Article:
Our solutions include $1.5 billion in community investments, the largest library of place-based data on the web, and research that informs public initiatives by 24 city, state and municipal governments.
Partnering for family success
“Pay for Success made it possible for us to create a model which we believe as clinicians can end homelessness, address trauma and create a safe permanent home for a child.”
In 2014, TRF joined the nation’s first county-level Pay for Success program. Sometimes called a “social impact bond,” Pay for Success is a new way for governments to fund socially beneficial programs that save public dollars. Partnering for Family Success is designed to help Cuyahoga County, OH, reduce the amount of time that the children of homeless parents spend in foster care. The program will coordinate services in order to reunite families in stable, affordable housing or find other permanent solutions for foster children. It’s better for families and less expensive for the county government, and it’s through those cost savings that the Pay for Success investments will be repaid. This program is only the sixth Pay for Success project in the country, and TRF provided the senior loan that supports this $4 million initiative.
Financing healthy food nationwide
TRF has invested more than $200 million to increase healthy food access—work that began in 1999 with a loan to support a new supermarket at the Victory Square shopping center in North Philadelphia.
Four years later, TRF helped launch the nation’s first healthy food financing program, the Pennsylvania Fresh Food Financing Initiative. This program supported grocers in underserved urban and rural areas across the commonwealth, from the Boyer’s Food Market in Orwigsburg to a Shop n’ Save in Pittsburgh’s Hill District. State Representative Dwight Evans helped secure a $30 million investment from the Pennsylvania Department of Community and Economic Development. TRF managed the state funds and raised another $145 million in additional investment. The initiative, a partnership with The Food Trust and the Urban Affairs Coalition, brought 1.6 million square feet of food retail to underserved communities statewide, improving access for more than 400,000 residents and creating over 5,000 jobs.
The PA Fresh Food Financing Initiative improved access for more than 400,000 Pennsylvanians and created over 5,000 jobs.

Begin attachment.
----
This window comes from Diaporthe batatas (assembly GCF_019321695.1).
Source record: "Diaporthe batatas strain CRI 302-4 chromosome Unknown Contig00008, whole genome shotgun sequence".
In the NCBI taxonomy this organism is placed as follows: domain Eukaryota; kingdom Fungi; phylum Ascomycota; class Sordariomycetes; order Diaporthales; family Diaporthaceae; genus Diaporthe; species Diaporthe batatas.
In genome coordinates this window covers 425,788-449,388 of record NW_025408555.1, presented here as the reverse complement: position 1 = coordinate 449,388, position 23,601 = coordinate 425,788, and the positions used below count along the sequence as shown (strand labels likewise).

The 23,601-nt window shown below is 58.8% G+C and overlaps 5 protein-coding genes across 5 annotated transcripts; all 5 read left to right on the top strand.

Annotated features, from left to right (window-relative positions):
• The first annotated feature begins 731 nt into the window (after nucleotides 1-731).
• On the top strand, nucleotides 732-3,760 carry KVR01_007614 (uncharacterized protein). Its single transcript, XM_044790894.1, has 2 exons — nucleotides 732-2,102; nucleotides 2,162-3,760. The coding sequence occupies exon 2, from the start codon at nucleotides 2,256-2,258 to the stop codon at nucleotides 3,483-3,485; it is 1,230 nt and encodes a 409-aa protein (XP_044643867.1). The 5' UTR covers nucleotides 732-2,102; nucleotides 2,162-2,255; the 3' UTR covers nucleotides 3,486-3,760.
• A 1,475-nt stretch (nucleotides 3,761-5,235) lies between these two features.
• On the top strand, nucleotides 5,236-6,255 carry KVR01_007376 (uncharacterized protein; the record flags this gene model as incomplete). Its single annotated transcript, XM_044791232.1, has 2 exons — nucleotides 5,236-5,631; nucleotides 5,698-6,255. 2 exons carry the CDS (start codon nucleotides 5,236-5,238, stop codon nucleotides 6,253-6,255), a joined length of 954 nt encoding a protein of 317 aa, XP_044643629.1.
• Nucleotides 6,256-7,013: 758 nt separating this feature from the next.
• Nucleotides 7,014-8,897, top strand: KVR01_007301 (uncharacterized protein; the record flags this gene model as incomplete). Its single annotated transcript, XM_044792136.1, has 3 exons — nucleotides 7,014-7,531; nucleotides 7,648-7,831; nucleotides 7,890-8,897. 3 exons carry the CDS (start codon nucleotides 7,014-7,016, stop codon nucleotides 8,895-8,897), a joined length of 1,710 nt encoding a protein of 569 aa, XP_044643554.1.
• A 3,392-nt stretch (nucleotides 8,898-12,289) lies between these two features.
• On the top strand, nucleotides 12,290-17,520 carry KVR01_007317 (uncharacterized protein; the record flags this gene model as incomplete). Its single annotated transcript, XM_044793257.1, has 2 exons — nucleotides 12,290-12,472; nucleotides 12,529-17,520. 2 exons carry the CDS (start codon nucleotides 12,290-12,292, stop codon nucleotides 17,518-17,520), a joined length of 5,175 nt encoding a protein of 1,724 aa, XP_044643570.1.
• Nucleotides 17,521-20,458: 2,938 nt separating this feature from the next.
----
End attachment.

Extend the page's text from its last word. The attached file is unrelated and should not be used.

This successful program has inspired similar initiatives in nine other cities and states and laid the groundwork for the federal Healthy Food Financing Initiative, which has granted $140 million to organizations working to improve healthy food access nationwide.
A clean and sustainable energy future
TRF financed five of Pennsylvania’s first six wind projects. Today, Pennsylvania annually generates more than 3,500 gigawatt hours of electricity from wind, enough to power every home in the city of San Francisco for a year.
Neighborhoods fight blight and abandonment
In the early 1980s, residents of North Camden—rife with unemployment, poverty, and vacant, burned out buildings—decided to organize to address blight and abandonment in their neighborhood. Concerned Citizens of North Camden Land Trust secured formal ownership of 140 abandoned properties from the city in 1984, but commercial banks were not eager to invest.
Newly formed, TRF (then the Delaware Valley Reinvestment Fund) had experience with community organizing and a mission to support just this kind of urban renewal. The Land Trust became one of our first borrowers, receiving an initial $23,000 to support its restoration work. Ten years and $850,000 later, commercial lenders finally began to follow suit.
“[TRF] stepped out on a limb for us when no one else would. They made it possible for ordinary people to do extraordinary things.”
This early experience laid the foundation for TRF’s ongoing work across the country to support affordable housing through lending, development and research, and TRF has continued to invest in Camden.
Since 1991, we have partnered with Saint Joseph’s Carpenter Society, which rehabilitates blighted and abandoned buildings in East Camden. Over 10 years, the presence of St. Joe’s houses raised the median sales price of surrounding homes by 42% at a time when neighborhoods in Camden were generally on the decline. All told, TRF has supported St. Joe’s rehabilitation and new construction of more than 500 homes.
Leading efforts to protect homeowners
“TRF has been on the vanguard of research related to foreclosure, foreclosure mitigation and all the issues that have surrounded that. TRF has been quite helpful in trying to guide policymakers with regard to what’s effective, what’s not effective, and how to design policy so that we can help more of these homeowners stay in their homes.”